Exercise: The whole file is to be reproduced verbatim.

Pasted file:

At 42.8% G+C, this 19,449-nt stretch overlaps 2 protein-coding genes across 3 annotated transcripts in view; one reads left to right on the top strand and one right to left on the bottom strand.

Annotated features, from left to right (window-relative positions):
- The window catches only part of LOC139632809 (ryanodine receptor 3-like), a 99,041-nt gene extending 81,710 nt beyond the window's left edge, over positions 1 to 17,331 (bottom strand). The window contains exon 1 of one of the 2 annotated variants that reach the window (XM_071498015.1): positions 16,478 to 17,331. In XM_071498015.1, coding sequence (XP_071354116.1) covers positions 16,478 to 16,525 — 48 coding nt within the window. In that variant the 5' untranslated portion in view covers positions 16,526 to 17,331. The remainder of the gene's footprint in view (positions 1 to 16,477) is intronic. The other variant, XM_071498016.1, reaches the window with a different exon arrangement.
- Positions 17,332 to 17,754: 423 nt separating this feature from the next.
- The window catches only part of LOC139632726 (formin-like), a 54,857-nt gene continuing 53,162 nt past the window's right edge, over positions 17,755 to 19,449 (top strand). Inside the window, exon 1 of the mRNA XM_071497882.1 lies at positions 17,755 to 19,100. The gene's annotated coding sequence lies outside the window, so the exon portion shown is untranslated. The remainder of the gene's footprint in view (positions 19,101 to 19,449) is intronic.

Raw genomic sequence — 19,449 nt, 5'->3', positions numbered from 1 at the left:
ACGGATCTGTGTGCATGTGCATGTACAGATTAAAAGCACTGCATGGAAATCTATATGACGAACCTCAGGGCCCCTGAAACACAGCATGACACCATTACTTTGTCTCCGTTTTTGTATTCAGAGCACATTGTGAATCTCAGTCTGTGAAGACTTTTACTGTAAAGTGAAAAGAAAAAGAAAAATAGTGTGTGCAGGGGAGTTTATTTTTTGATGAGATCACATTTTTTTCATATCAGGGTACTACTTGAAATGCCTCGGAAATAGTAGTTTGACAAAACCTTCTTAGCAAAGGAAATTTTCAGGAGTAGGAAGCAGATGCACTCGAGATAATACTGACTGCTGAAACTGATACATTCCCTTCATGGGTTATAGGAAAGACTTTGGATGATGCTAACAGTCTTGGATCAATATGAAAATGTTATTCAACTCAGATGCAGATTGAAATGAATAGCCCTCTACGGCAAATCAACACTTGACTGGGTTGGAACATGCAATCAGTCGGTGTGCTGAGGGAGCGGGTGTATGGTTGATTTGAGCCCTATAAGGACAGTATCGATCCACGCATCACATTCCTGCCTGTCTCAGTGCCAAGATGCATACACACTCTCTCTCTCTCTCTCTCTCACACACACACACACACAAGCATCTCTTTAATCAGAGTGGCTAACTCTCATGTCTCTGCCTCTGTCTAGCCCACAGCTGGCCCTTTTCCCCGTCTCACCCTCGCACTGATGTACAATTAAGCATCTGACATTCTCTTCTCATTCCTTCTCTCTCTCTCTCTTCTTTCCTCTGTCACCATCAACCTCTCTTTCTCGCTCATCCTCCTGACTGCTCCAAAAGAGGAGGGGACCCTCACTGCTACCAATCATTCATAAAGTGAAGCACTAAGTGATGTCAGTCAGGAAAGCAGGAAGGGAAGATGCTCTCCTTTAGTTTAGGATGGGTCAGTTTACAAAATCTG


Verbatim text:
At 42.8% G+C, this 19,449-nt stretch overlaps 2 protein-coding genes across 3 annotated transcripts in view; one reads left to right on the top strand and one right to left on the bottom strand.

Annotated features, from left to right (window-relative positions):
- The window catches only part of LOC139632809 (ryanodine receptor 3-like), a 99,041-nt gene extending 81,710 nt beyond the window's left edge, over positions 1 to 17,331 (bottom strand). The window contains exon 1 of one of the 2 annotated variants that reach the window (XM_071498015.1): positions 16,478 to 17,331. In XM_071498015.1, coding sequence (XP_071354116.1) covers positions 16,478 to 16,525 — 48 coding nt within the window. In that variant the 5' untranslated portion in view covers positions 16,526 to 17,331. The remainder of the gene's footprint in view (positions 1 to 16,477) is intronic. The other variant, XM_071498016.1, reaches the window with a different exon arrangement.
- Positions 17,332 to 17,754: 423 nt separating this feature from the next.
- The window catches only part of LOC139632726 (formin-like), a 54,857-nt gene continuing 53,162 nt past the window's right edge, over positions 17,755 to 19,449 (top strand). Inside the window, exon 1 of the mRNA XM_071497882.1 lies at positions 17,755 to 19,100. The gene's annotated coding sequence lies outside the window, so the exon portion shown is untranslated. The remainder of the gene's footprint in view (positions 19,101 to 19,449) is intronic.

Raw genomic sequence — 19,449 nt, 5'->3', positions numbered from 1 at the left:
ACGGATCTGTGTGCATGTGCATGTACAGATTAAAAGCACTGCATGGAAATCTATATGACGAACCTCAGGGCCCCTGAAACACAGCATGACACCATTACTTTGTCTCCGTTTTTGTATTCAGAGCACATTGTGAATCTCAGTCTGTGAAGACTTTTACTGTAAAGTGAAAAGAAAAAGAAAAATAGTGTGTGCAGGGGAGTTTATTTTTTGATGAGATCACATTTTTTTCATATCAGGGTACTACTTGAAATGCCTCGGAAATAGTAGTTTGACAAAACCTTCTTAGCAAAGGAAATTTTCAGGAGTAGGAAGCAGATGCACTCGAGATAATACTGACTGCTGAAACTGATACATTCCCTTCATGGGTTATAGGAAAGACTTTGGATGATGCTAACAGTCTTGGATCAATATGAAAATGTTATTCAACTCAGATGCAGATTGAAATGAATAGCCCTCTACGGCAAATCAACACTTGACTGGGTTGGAACATGCAATCAGTCGGTGTGCTGAGGGAGCGGGTGTATGGTTGATTTGAGCCCTATAAGGACAGTATCGATCCACGCATCACATTCCTGCCTGTCTCAGTGCCAAGATGCATACACACTCTCTCTCTCTCTCTCTCTCACACACACACACACACAAGCATCTCTTTAATCAGAGTGGCTAACTCTCATGTCTCTGCCTCTGTCTAGCCCACAGCTGGCCCTTTTCCCCGTCTCACCCTCGCACTGATGTACAATTAAGCATCTGACATTCTCTTCTCATTCCTTCTCTCTCTCTCTCTTCTTTCCTCTGTCACCATCAACCTCTCTTTCTCGCTCATCCTCCTGACTGCTCCAAAAGAGGAGGGGACCCTCACTGCTACCAATCATTCATAAAGTGAAGCACTAAGTGATGTCAGTCAGGAAAGCAGGAAGGGAAGATGCTCTCCTTTAGTTTAGGATGGGTCAGTTTACAAAATCTG